Stories For Business Use, #4

Have you ever been to a party and struggled to make conversation with the other guests?

When I was a student I wasn’t too discriminate about who I made friends with. I would end up at house parties where everyone would be talking about Final Fantasy 12, or some other computer game. I would sneak off into a corner, or perhaps out the back door.

I am friends with Steve. I met Steve at university, when we did archery. We now play squash together, drink beer, watch rugby and both run our own business.

So, there is a reasonable amount of common ground.

Empathy zone

Now, sometimes I will hang out with Steve and Mike will be there. I like Mike, but we don’t have a whole lot in common, and therefore not a whole lot to talk about.

Empathy zone + Mike

The areas of overlap are called the empathy zone. Squash, beer, rugby and business all belong in the empathy zone I share with Steve.

If I wanted to grab Steve’s attention I wouldn’t tell a story about football. Steve is from Wales, so football is vastly subservient to rugby in his world. I would select one about rugby, beer, or some other common item.

The problem of course is that when you tell stories to promote your business you are talking to an entire audience, not a single person.

Still, the people in your audience will have a degree of shared experience, and maybe a shared perspective or outlook.

If you sell to marketers their shared perspective is that they probably hate selling face to face. I can tell you for a fact that every marketer has nightmares about selling over the phone.

If you sell to business owners their shared experience is the struggle of getting a viable business off the ground.

If you sell to home owners then perhaps they are worried about flooding, taxation, or some other topical item.

Your stories will be more effective when you write stories that overlap to some degree with your reader’s story.

The only way I have found to do this is to journal every day and add the stories to Evernote. Every journal entry I write gets tagged with a specific word.

Next time I need a story about ‘entrepreneurial struggle’ there is a good chance a relevant story will exist in my story bank. If there isn’t an exact match there will be a story there that I can bend to the message.

I was on John Fancher’s email list for a while. John is Perry Marshall’s copywriter, and ghost writes a number of his emails.

John is into rock music, and every message he sent would involve some sort of music reference.

Eventually it just wore a bit thin. I’m sure some people really engaged with his stories, but I didn’t relate to them very much.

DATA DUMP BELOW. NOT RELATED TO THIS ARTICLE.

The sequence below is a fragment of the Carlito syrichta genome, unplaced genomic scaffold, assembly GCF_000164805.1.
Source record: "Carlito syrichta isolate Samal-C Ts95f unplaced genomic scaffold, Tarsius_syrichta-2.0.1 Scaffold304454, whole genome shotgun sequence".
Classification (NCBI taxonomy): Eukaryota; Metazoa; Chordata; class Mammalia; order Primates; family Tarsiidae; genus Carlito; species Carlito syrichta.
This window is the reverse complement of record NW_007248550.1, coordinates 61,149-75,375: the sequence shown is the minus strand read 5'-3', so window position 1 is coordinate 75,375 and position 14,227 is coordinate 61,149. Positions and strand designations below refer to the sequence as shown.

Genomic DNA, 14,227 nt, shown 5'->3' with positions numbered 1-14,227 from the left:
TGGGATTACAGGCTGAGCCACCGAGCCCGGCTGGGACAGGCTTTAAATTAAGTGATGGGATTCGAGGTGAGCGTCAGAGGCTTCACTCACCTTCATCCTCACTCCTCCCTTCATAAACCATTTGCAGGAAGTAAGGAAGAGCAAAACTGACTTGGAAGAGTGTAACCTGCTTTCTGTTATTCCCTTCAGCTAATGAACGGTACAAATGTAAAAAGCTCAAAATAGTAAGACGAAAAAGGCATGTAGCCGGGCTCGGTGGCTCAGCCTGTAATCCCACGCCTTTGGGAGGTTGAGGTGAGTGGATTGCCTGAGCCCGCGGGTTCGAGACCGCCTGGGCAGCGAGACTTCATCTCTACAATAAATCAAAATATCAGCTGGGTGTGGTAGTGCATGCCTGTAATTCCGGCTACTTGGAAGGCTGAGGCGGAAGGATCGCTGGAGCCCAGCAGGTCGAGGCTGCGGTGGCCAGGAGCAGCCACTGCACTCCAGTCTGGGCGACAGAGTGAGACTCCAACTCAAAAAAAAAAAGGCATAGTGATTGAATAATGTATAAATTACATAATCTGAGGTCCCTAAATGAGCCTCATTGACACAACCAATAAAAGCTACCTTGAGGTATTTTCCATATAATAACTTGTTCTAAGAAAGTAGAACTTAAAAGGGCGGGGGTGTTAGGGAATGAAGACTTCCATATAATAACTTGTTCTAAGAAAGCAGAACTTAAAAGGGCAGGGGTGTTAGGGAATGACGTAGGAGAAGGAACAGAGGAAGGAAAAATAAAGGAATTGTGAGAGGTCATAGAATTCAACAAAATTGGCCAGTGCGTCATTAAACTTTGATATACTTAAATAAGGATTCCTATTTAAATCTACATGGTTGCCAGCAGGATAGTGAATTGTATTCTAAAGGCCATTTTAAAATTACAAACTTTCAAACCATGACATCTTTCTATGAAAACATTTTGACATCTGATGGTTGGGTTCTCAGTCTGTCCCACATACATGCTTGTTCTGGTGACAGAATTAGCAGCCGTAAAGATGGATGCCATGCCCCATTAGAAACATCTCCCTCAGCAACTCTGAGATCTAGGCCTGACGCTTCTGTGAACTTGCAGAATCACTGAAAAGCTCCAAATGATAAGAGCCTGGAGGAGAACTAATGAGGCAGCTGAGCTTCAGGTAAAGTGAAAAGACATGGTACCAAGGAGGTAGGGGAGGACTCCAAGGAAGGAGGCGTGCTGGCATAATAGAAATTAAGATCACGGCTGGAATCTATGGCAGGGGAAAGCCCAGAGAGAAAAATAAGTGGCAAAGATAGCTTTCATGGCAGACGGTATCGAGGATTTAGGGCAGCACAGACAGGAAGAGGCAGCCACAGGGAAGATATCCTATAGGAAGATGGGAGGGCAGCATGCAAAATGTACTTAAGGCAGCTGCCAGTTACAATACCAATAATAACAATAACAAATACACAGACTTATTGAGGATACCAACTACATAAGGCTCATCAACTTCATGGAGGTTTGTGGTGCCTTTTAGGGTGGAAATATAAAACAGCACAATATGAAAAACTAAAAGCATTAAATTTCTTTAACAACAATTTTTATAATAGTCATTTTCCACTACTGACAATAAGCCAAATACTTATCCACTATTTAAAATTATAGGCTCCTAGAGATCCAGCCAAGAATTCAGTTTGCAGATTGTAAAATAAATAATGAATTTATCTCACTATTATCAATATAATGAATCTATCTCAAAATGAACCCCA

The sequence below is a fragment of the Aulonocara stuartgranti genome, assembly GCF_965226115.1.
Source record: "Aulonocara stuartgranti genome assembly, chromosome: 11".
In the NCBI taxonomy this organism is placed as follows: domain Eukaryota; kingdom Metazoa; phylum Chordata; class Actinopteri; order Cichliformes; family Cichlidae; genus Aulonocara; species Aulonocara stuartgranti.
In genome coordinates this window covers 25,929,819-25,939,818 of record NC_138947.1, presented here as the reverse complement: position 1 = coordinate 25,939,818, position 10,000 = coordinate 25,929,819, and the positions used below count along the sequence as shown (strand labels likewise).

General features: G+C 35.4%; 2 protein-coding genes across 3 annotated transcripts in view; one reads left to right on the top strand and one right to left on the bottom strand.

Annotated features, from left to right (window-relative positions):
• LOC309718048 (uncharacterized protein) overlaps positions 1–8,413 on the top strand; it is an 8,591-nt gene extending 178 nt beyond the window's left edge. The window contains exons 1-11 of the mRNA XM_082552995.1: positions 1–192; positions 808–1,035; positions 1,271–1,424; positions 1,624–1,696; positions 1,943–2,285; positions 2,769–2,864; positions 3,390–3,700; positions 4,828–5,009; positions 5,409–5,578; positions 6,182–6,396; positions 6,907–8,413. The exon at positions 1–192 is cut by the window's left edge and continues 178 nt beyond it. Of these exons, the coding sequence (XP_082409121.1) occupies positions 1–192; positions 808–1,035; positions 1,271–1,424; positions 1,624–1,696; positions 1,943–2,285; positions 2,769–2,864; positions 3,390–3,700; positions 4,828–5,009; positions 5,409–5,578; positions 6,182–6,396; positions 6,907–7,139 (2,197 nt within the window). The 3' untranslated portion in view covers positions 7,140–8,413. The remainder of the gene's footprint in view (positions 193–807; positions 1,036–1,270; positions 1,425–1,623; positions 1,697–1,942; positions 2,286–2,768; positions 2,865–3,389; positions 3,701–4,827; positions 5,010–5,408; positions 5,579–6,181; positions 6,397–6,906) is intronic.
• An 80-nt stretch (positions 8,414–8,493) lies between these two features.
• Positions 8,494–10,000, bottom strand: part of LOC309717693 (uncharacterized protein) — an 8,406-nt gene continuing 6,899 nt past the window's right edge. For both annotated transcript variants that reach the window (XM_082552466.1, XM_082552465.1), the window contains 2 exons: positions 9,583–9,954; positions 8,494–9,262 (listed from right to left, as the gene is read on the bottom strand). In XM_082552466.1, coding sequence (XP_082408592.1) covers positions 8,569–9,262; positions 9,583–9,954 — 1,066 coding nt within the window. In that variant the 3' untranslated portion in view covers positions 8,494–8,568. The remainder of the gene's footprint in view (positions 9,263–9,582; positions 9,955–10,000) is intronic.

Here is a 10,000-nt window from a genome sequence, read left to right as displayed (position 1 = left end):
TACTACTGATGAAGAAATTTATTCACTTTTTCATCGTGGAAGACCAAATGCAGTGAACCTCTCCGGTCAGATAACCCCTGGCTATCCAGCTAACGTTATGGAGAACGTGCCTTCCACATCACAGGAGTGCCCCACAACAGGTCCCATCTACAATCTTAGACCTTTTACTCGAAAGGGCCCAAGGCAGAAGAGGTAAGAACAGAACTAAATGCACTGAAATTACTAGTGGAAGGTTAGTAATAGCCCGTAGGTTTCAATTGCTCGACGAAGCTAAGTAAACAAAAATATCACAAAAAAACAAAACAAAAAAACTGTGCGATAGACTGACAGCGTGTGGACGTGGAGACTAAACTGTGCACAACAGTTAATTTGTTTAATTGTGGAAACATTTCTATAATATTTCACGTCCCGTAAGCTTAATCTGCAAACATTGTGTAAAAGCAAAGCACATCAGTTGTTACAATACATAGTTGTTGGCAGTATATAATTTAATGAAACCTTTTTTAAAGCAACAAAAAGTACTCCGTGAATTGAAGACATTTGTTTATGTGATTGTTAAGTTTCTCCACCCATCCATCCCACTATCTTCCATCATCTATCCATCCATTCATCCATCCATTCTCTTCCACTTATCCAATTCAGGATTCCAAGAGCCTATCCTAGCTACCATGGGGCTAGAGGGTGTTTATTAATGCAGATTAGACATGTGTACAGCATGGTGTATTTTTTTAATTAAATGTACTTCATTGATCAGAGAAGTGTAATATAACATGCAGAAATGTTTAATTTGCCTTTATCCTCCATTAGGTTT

The most important thing is to set aside time to actually speak to people in your target audience. You can only write stories that overlap with your reader’s stories if you speak to people regularly. Most marketers prefer to hide behind their keyboard and use fancy words or made-up stories.

When I am writing for a client the stories generally come from the client, not from me.

One final example – my primary audience is people who use Infusionsoft. That is the main group I market my services to.

I spend a lot of time on Infusionsoft forums. I’m not always very chatty, but I’ll chime in where I have something to say. When I see something interesting I’ll add the conversation into Evernote. Stories don’t always have to come from you.

Selecting awesome stories isn’t as important as most people think.

You can nearly always find drama in any story, even the mundane day to day ones. I actually tell a lot of mundane stories simply because people relate to them more than the unusual ones.

Still, you should be aware of empathy zone items when you select stories to tell.

I think there is a degree of confusion between ‘empathy’ and ‘sympathy’. Empathy is an ability to understand the feelings of others. Sympathy is an ability to express pity for the misfortune of others.

I am not a very sympathetic person, on the whole. I think sympathy is more hard-coded in to us through our background and upbringing.

Empathy is just a degree of curiosity about the people you are writing to. I think you can acquire empathy, if you want.

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About the author 

Rob Drummond

Rob is the founder of StorySelling.biz.

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